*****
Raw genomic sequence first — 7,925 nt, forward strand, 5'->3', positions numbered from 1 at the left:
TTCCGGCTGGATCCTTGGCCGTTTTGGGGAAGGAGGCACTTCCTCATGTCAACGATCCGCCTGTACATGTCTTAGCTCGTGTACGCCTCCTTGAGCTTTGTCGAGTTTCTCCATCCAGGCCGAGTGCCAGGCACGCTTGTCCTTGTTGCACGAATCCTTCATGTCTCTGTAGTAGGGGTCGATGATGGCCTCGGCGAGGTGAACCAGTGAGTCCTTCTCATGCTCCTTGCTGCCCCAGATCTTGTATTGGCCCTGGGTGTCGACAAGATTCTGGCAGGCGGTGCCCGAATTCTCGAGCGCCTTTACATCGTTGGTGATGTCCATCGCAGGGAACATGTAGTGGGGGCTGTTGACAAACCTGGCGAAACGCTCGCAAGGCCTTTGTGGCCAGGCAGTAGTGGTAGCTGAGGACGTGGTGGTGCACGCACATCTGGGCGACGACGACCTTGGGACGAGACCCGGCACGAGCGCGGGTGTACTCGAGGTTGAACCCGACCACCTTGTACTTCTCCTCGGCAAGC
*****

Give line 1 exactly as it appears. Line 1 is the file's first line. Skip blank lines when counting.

Raw genomic sequence first — 7,925 nt, forward strand, 5'->3', positions numbered from 1 at the left: